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When An Unlucky Break Becomes A Car Breakdown Situation!


It’s a lovely sunny weekend in the middle of May and you’re off with the family on a day-trip to the coast. You’ve got a four year old girl called Jemma and a young son called Carl who is only sixteen months old. So, you make preparations with your wife and set off. The seaside here we come! Jemma’s quite happy with her new picture book and Carl sleeps most of the way.

When you get there, Jemma makes her feelings immediately clear: ‘the beach!’. So, you buy a couple of buckets and spades, make sure the children have got sun-cream on and head for the beach. What a relaxing time. The kids are busy building sand castles while you sit back and take it all in. A little while later, Jemma spots the donkeys which have just been brought onto the beach, so you take the kids for a donkey ride. They love it!

Some time later you start getting hungry, and the family is ready for a bite to eat. You gather everything, wipe down the children and take a walk into town. You find a little café with reasonable prices so you park yourselves for a spot of lunch.

After the meal you all have a wonder around town, and as your partner is doing some window shopping you suddenly slip off the causeway edge. You hear a ‘crack’ and end up on the floor. Thinking the worst, you stay still for a few minutes. You don’t feel any pain straight away so, with your wife’s help, you gingerly get to your feet and surprisingly you are able to put your weight on your ankle. ‘Well, it seems okay’ you say, so you carry on walking around. After a while though, the ankle starts to ache and gradually over the next thirty minutes or so, you can’t put any weight on it. It’s starting to swell as well.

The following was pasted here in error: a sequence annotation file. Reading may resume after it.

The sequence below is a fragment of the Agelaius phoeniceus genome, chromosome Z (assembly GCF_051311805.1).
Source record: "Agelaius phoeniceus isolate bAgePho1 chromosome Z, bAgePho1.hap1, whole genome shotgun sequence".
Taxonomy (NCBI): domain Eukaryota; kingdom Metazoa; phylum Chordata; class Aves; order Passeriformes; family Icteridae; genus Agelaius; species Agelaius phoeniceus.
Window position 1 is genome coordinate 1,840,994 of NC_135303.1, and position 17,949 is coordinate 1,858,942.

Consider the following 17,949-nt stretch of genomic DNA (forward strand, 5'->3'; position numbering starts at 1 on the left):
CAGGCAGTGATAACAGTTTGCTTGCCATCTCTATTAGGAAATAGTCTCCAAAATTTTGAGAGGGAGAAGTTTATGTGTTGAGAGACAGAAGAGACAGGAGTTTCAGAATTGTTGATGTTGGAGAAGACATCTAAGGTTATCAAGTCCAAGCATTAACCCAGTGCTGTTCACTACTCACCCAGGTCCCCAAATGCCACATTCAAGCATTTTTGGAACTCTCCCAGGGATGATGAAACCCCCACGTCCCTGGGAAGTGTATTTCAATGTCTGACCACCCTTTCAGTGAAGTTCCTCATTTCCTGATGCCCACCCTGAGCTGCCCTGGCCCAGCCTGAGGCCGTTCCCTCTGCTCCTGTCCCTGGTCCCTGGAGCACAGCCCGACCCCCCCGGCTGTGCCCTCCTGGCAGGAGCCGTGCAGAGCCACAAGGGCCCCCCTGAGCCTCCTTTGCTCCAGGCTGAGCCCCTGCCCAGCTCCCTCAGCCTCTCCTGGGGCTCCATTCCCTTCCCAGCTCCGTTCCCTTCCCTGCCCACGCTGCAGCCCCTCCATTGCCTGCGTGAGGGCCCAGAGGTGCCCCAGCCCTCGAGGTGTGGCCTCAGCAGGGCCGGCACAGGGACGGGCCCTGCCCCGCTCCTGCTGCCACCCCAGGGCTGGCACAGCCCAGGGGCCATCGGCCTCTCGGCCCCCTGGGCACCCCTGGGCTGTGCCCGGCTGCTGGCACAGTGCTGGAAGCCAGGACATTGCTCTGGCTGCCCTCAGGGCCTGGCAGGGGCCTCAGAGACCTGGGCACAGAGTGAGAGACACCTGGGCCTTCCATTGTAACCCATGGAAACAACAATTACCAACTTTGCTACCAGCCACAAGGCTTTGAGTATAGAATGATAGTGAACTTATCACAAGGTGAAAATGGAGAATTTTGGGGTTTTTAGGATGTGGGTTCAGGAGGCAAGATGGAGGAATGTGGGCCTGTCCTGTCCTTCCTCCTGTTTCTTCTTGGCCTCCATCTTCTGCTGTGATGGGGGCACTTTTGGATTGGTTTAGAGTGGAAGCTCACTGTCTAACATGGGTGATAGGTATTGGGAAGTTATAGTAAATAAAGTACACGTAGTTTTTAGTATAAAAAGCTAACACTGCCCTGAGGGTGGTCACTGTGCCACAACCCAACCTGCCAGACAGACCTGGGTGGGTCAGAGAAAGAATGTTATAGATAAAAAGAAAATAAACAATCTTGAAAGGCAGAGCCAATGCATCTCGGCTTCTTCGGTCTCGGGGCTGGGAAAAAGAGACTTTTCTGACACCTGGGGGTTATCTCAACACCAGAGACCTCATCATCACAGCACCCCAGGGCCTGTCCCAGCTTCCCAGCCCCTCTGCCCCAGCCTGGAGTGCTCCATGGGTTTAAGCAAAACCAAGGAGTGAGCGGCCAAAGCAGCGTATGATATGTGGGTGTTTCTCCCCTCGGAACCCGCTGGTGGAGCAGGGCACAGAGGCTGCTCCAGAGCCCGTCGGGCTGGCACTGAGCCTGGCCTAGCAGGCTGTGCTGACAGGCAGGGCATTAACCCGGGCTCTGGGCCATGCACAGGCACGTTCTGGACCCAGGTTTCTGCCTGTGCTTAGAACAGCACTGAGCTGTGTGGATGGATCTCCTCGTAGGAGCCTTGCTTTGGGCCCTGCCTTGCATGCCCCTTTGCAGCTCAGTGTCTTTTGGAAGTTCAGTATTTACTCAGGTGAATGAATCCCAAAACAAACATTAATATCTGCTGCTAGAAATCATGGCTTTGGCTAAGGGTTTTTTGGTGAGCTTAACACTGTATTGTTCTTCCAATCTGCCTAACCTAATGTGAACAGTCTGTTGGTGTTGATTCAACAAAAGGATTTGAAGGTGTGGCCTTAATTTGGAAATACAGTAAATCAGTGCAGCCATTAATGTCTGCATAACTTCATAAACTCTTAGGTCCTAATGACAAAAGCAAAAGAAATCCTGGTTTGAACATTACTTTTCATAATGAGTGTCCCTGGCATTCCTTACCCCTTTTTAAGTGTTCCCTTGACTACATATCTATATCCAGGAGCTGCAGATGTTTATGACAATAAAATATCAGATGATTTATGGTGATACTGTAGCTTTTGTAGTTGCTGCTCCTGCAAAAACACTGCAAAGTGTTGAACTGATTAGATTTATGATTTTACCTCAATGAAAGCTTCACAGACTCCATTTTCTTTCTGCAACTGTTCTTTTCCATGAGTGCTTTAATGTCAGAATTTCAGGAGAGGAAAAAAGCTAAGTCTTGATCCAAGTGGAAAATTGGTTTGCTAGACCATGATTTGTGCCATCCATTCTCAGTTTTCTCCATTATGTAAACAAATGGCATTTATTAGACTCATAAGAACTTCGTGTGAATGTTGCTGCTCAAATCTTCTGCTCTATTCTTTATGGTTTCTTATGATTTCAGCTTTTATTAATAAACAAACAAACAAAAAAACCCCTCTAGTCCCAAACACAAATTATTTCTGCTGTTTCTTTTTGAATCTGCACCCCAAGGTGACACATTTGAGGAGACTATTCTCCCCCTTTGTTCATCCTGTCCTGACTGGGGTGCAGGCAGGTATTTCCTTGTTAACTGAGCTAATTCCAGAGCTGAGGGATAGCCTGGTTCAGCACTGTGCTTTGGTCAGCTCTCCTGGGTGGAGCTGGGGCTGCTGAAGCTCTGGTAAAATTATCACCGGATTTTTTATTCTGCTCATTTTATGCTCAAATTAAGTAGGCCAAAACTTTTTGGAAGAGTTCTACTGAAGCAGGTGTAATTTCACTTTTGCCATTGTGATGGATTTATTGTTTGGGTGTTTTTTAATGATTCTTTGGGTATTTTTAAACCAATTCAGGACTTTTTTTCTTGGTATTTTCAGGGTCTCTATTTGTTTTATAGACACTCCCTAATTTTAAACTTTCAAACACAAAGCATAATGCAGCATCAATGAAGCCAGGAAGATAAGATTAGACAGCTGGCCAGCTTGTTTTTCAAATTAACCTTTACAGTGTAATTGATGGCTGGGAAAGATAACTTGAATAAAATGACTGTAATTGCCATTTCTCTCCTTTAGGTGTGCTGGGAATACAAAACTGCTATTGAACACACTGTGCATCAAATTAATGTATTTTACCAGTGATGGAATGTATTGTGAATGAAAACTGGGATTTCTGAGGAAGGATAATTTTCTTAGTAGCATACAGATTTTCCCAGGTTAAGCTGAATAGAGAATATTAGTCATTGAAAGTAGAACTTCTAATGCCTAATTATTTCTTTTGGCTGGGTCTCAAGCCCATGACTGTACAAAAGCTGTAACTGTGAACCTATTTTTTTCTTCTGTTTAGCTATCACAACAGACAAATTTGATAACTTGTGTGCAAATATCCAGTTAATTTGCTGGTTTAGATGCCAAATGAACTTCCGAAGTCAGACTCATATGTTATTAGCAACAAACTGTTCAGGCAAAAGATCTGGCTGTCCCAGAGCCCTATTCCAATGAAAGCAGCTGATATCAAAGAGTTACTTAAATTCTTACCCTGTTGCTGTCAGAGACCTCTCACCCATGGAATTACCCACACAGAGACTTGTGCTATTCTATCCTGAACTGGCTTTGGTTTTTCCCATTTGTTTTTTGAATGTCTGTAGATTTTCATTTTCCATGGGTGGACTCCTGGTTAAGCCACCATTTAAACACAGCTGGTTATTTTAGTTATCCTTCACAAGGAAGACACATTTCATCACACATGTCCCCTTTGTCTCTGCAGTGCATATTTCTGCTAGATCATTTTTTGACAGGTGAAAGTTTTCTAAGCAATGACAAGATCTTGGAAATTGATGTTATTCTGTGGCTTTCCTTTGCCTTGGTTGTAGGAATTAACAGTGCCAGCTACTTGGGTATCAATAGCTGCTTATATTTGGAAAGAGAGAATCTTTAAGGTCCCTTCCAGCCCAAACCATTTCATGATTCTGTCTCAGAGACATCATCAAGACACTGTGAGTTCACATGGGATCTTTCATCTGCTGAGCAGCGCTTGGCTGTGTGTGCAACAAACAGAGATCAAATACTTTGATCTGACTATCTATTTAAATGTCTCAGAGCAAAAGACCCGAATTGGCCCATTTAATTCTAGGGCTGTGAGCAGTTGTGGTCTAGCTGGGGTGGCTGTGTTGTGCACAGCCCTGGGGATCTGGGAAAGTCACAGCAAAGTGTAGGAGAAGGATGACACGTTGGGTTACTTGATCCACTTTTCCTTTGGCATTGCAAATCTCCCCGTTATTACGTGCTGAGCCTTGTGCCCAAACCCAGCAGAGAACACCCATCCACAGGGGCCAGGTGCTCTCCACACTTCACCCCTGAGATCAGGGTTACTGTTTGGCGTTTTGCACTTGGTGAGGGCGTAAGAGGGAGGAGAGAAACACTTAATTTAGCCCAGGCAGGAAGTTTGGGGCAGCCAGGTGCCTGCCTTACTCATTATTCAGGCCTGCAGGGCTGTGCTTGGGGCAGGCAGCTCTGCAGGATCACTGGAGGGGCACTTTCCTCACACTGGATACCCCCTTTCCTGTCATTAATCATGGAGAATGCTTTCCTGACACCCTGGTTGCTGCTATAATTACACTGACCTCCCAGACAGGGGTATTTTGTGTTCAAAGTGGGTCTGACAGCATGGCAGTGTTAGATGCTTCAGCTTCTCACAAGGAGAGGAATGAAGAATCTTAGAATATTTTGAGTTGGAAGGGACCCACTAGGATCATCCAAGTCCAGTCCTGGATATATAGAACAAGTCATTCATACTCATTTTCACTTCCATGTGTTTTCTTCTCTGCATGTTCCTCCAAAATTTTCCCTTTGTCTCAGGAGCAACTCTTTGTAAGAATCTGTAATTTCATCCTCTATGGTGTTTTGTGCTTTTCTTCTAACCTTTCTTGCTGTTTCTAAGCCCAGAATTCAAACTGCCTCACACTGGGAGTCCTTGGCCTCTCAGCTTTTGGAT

Now you start to worry. ‘It might be broken’ your wife says. You’re starting to worry about the drive home when someone comes over to help. They call an ambulance for you and you’re taken to the local hospital. After having an x-ray on your ankle, the doctor confirms that there’s a broken bone and that there’s no way you’ll be able to drive. Your thoughts turn to your family and how you can get home.

What a situation to be in, miles from home with your wife and two children and you as the only driver. You’re an RAC member but you’re not sure this constitutes a car breakdown?

Technically it’s not, but you remember the friendly RAC Face to Face agent pointing out that the RAC will help if the driver becomes too ill or injured to drive, not just in a car breakdown situation.

So, you call the RAC Rescue Centre and explain the situation, to which the friendly lady responds; ‘Fine sir, we’ll get someone to you as soon as possible’. ‘We’ll send a breakdown recovery vehicle straight away’. ‘Excellent’ you say. ‘Thanks very much’.

Ten minutes later you get a text message telling you that help is about twenty minutes away. When the vehicle arrives, with your wife’s help, you clamber into the cab with the rest of your family. Thirty minutes later your car is loaded onto the breakdown truck and secured. You make it home safely and can’t fault the RAC for an excellent days’ work. What a great service.

Submitted by:

Les Shaw

Les Shaw operates in the UK as a ‘Face to Face’ agent representing RAC Motoring Services, providing http://www.simplybreakdowncover.co.uk Breakdown Cover to the UK public.





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